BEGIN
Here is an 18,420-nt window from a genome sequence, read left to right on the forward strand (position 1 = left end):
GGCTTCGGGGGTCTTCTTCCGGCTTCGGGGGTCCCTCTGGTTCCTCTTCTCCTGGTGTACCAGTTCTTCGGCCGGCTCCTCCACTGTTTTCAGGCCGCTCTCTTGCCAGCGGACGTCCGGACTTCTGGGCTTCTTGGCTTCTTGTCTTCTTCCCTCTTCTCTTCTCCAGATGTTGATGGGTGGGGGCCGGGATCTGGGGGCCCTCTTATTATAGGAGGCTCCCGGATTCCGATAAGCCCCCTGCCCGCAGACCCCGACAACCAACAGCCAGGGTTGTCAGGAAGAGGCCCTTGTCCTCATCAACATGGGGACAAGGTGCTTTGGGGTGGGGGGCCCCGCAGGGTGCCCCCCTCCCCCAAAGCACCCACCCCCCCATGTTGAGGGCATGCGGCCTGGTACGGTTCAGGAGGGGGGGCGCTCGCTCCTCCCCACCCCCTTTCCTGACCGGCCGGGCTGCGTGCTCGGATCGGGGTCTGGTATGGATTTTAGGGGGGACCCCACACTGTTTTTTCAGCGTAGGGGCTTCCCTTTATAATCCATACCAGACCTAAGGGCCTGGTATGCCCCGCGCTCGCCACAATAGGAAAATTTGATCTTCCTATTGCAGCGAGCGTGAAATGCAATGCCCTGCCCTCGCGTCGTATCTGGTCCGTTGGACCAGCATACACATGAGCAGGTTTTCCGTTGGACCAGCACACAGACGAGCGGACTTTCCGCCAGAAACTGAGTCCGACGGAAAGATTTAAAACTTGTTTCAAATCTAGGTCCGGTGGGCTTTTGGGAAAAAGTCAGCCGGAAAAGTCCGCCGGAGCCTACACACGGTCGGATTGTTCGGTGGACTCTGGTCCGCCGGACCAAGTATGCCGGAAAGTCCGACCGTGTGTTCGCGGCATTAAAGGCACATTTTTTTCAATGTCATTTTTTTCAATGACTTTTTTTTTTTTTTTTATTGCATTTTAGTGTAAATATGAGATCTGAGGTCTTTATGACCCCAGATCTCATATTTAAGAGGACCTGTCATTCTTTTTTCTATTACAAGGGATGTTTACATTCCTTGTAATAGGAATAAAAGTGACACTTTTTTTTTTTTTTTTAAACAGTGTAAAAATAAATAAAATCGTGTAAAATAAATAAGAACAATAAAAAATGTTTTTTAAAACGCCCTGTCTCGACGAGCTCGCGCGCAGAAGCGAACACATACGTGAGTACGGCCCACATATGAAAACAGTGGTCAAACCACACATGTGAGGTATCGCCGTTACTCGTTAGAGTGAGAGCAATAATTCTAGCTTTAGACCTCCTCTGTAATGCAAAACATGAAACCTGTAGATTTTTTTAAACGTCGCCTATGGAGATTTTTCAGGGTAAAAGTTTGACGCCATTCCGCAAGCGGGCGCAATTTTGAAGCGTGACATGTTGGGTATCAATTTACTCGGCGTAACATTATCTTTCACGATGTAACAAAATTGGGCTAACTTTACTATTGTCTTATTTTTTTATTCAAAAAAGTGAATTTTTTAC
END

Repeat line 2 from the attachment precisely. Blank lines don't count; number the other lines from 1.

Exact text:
GGCTTCGGGGGTCTTCTTCCGGCTTCGGGGGTCCCTCTGGTTCCTCTTCTCCTGGTGTACCAGTTCTTCGGCCGGCTCCTCCACTGTTTTCAGGCCGCTCTCTTGCCAGCGGACGTCCGGACTTCTGGGCTTCTTGGCTTCTTGTCTTCTTCCCTCTTCTCTTCTCCAGATGTTGATGGGTGGGGGCCGGGATCTGGGGGCCCTCTTATTATAGGAGGCTCCCGGATTCCGATAAGCCCCCTGCCCGCAGACCCCGACAACCAACAGCCAGGGTTGTCAGGAAGAGGCCCTTGTCCTCATCAACATGGGGACAAGGTGCTTTGGGGTGGGGGGCCCCGCAGGGTGCCCCCCTCCCCCAAAGCACCCACCCCCCCATGTTGAGGGCATGCGGCCTGGTACGGTTCAGGAGGGGGGGCGCTCGCTCCTCCCCACCCCCTTTCCTGACCGGCCGGGCTGCGTGCTCGGATCGGGGTCTGGTATGGATTTTAGGGGGGACCCCACACTGTTTTTTCAGCGTAGGGGCTTCCCTTTATAATCCATACCAGACCTAAGGGCCTGGTATGCCCCGCGCTCGCCACAATAGGAAAATTTGATCTTCCTATTGCAGCGAGCGTGAAATGCAATGCCCTGCCCTCGCGTCGTATCTGGTCCGTTGGACCAGCATACACATGAGCAGGTTTTCCGTTGGACCAGCACACAGACGAGCGGACTTTCCGCCAGAAACTGAGTCCGACGGAAAGATTTAAAACTTGTTTCAAATCTAGGTCCGGTGGGCTTTTGGGAAAAAGTCAGCCGGAAAAGTCCGCCGGAGCCTACACACGGTCGGATTGTTCGGTGGACTCTGGTCCGCCGGACCAAGTATGCCGGAAAGTCCGACCGTGTGTTCGCGGCATTAAAGGCACATTTTTTTCAATGTCATTTTTTTCAATGACTTTTTTTTTTTTTTTTATTGCATTTTAGTGTAAATATGAGATCTGAGGTCTTTATGACCCCAGATCTCATATTTAAGAGGACCTGTCATTCTTTTTTCTATTACAAGGGATGTTTACATTCCTTGTAATAGGAATAAAAGTGACACTTTTTTTTTTTTTTTTAAACAGTGTAAAAATAAATAAAATCGTGTAAAATAAATAAGAACAATAAAAAATGTTTTTTAAAACGCCCTGTCTCGACGAGCTCGCGCGCAGAAGCGAACACATACGTGAGTACGGCCCACATATGAAAACAGTGGTCAAACCACACATGTGAGGTATCGCCGTTACTCGTTAGAGTGAGAGCAATAATTCTAGCTTTAGACCTCCTCTGTAATGCAAAACATGAAACCTGTAGATTTTTTTAAACGTCGCCTATGGAGATTTTTCAGGGTAAAAGTTTGACGCCATTCCGCAAGCGGGCGCAATTTTGAAGCGTGACATGTTGGGTATCAATTTACTCGGCGTAACATTATCTTTCACGATGTAACAAAATTGGGCTAACTTTACTATTGTCTTATTTTTTTATTCAAAAAAGTGAATTTTTTAC